Marriage Accountability Question

 

Blog Question

Although we won’t be able to answer every question or reply to every comment, we do hope this blog is a place where we can tackle some questions that arise from sermons or blog posts.

Scott asked, “…one thing that occurred to me after your message to wives yesterday was this:  the notion of husband as “head” also seems to imply “accountable steward.”  If so, this means that not only is each accountable for his/her own actions (husband to sacrifice, love and give; wife to respect and submit as you described); but also husband is ultimately accountable for whether the marriage functions as an effective picture of Christ and the church.  Is this right?” [Full question can be found in the reply section of the April 29 blog post.]

My thought is that you are absolutely right.  In my opinion, the husband bears 75 percent of the responsibility for the marriage relationship.  If the husband loves his wife the way that Christ loved the church, a majority of marriage problems would go away.

However, the reason I say 75 percent (and not 100 percent) is because even in the case of Christ — who loved perfectly and completely — there are still many who resist his love and wander away into sin.  So, too, a husband who loves perfectly may still have a wife who refuses to submit or is unfaithful to him.

Here are some reasons why I believe the husband bears a majority of the responsibility:

  1. If you simply count verses in Ephesians 5:22-33 you end up with 10 verses on Christ/husband and only four verses on church/wives. This is a notable contrast with the following two passages where the “leader” receives less attention then the “follower.”  In Ephesians 6:1-9, children have three verses and fathers have only one verse; slaves are addressed in three verses and masters are addressed in only one verse.  (Although in 1 Peter 3:1-7 there are six verses addressing wives and only one verse addressing husbands, Peter is talking about a specific situation in which a wife is suffering because her husband is not a believer.)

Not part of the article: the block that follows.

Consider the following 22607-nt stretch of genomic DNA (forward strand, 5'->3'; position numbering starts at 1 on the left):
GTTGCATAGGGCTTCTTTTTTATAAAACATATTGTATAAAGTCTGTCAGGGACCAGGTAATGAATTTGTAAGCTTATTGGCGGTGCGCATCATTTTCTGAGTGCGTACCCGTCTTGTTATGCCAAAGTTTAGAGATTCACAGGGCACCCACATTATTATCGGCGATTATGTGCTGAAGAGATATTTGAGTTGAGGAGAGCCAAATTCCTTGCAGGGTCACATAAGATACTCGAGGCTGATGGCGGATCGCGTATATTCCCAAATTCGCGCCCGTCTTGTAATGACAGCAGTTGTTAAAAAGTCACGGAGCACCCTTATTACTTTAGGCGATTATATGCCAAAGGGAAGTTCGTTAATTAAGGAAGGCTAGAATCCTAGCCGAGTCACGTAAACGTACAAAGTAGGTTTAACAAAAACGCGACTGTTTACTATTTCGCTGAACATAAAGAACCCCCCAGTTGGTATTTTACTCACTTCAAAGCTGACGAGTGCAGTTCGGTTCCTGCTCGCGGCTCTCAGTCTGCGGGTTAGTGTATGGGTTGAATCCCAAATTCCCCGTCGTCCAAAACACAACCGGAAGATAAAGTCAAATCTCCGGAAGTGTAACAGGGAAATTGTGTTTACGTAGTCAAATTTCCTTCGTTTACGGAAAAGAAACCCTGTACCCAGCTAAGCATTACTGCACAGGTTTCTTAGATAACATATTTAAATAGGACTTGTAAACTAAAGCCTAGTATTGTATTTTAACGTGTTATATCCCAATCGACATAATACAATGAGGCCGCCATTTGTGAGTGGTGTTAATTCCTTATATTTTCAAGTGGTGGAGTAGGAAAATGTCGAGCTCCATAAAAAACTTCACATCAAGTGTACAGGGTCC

2. There is a Bible passage instructing wives on what they should do if their husbands refuse to love them sacrificially (1 Peter 3), but not a comparable passage telling husbands what to do if their wives refuse to submit.  This implies that if a husband will sacrificially love his wife the marriage will usually be in good shape.
  3. The most powerful force in all of existence is sacrificial love (cf. 1 Cor. 13:13) and when God sacrificially loved us it set in motion the entire salvation process. This most powerful force of sacrificial love is assigned to husbands in their leadership role.

For these reasons, when I counsel husbands, I tell them that when the cycle of mutual self-sacrifice in marriage breaks down, as it inevitably will, it is the husband’s job to restart that cycle by sacrificing for his wife.

Additionally, when we talk about the husband being the leader in the marriage relationship, it brings to mind the analogous passage of Hebrews 13:17: “Obey your leaders and submit to their authority. They keep watch over you as men who must give an account.”  This is not speaking of marriage, but it gives the indication that leaders will have to give an account to God.  I would be hard-pressed to think that God would ask leaders in a church to give an account, but not the leaders in marriages.  Likewise James 3:1 says, “Not many of you should presume to be teachers, my brothers, because you know that we who teach will be judged more strictly.”  Here again is the principle: “to those whom much has been given, much is expected.”

Blessings,

Jim